Call for Papers

(Download the call as pdf here.)

Architecture and Bureaucracy: Entangled Sites of Knowledge Production and Exchange

Often experienced by architects as a site of imposition and control, the bureaucracy associated with the production of the built environment can alternatively be seen as one of knowledge exchange. It is and has been a unique forum for the expression and discussion of ideas originating in disparate fields. Principles and concerns particular to architecture, interior design, urban design, engineering, construction sciences and technology, meet and met topical issues in sociology and economy, law and politics, administration, management and government sciences and the ethics of public and private interests. These encounters, involving a wide variety of actors and cultures, significantly contribute to the production of architectural thought and to the materialisation of abstract concepts.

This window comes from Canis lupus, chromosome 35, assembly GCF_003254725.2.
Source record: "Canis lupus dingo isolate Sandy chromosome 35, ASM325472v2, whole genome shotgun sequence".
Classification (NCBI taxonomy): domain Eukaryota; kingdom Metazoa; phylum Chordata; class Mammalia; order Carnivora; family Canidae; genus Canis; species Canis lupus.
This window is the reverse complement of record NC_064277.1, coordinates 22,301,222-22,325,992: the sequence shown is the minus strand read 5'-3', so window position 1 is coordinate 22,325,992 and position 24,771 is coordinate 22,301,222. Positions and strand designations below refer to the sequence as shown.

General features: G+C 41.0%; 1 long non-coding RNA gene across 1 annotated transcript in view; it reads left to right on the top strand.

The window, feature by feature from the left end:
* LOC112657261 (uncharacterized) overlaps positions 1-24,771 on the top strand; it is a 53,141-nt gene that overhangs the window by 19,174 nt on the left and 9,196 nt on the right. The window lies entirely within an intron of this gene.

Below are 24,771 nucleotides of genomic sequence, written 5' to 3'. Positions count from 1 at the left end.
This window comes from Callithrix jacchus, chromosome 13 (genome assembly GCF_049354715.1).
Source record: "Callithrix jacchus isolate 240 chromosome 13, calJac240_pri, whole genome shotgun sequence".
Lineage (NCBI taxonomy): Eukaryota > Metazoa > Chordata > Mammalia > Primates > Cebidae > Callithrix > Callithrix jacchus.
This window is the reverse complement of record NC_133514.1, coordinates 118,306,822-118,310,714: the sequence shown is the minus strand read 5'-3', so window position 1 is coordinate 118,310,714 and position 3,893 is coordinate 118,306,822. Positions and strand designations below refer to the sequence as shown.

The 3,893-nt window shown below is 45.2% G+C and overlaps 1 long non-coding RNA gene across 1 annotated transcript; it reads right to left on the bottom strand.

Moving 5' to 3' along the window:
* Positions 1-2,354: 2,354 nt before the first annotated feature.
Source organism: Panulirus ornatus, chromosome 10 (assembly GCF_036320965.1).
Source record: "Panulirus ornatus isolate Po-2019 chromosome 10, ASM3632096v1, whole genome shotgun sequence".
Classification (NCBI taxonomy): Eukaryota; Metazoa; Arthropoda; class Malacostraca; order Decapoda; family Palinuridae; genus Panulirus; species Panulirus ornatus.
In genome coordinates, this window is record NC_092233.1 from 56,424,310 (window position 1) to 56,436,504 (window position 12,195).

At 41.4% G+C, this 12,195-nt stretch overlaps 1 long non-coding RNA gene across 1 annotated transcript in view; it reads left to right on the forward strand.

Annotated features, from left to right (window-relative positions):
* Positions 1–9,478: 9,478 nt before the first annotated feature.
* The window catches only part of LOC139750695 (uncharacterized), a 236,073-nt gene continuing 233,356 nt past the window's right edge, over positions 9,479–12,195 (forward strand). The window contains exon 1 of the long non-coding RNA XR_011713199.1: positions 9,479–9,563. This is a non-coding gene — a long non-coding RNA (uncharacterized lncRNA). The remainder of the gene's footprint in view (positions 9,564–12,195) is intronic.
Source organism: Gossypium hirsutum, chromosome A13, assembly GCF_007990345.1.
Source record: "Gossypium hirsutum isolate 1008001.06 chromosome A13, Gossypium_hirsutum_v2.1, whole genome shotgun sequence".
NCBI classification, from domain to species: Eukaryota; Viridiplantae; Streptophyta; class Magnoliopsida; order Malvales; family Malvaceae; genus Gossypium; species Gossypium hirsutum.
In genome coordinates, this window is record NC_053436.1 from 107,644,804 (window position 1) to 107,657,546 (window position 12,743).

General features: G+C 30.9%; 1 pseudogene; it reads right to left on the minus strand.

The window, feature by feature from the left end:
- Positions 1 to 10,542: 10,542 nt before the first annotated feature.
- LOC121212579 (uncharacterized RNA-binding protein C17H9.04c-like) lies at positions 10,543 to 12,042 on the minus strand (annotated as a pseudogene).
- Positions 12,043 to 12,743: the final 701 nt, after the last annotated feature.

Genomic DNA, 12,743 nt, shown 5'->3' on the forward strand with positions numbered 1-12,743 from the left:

The unpublished record of bureaucracy, including planning applications, funding submission files, design, tender and building papers, central, regional and local government documents and company management papers, has been largely overlooked as a source for the study of architectural thought in the twentieth century. Yet it can illuminate valuable theory-practice relays and provide insight into the diverse intellectual traditions that converge in a culture of architecture more generously and inclusively considered. Reading such records as pieces of a powerful yet little understood form of media for architecture, as proposed by Ben Kafka for cultural history artefacts (The Demon of Writing, 2012), can bring out new dimensions in a wide-scope ontology of architectural production.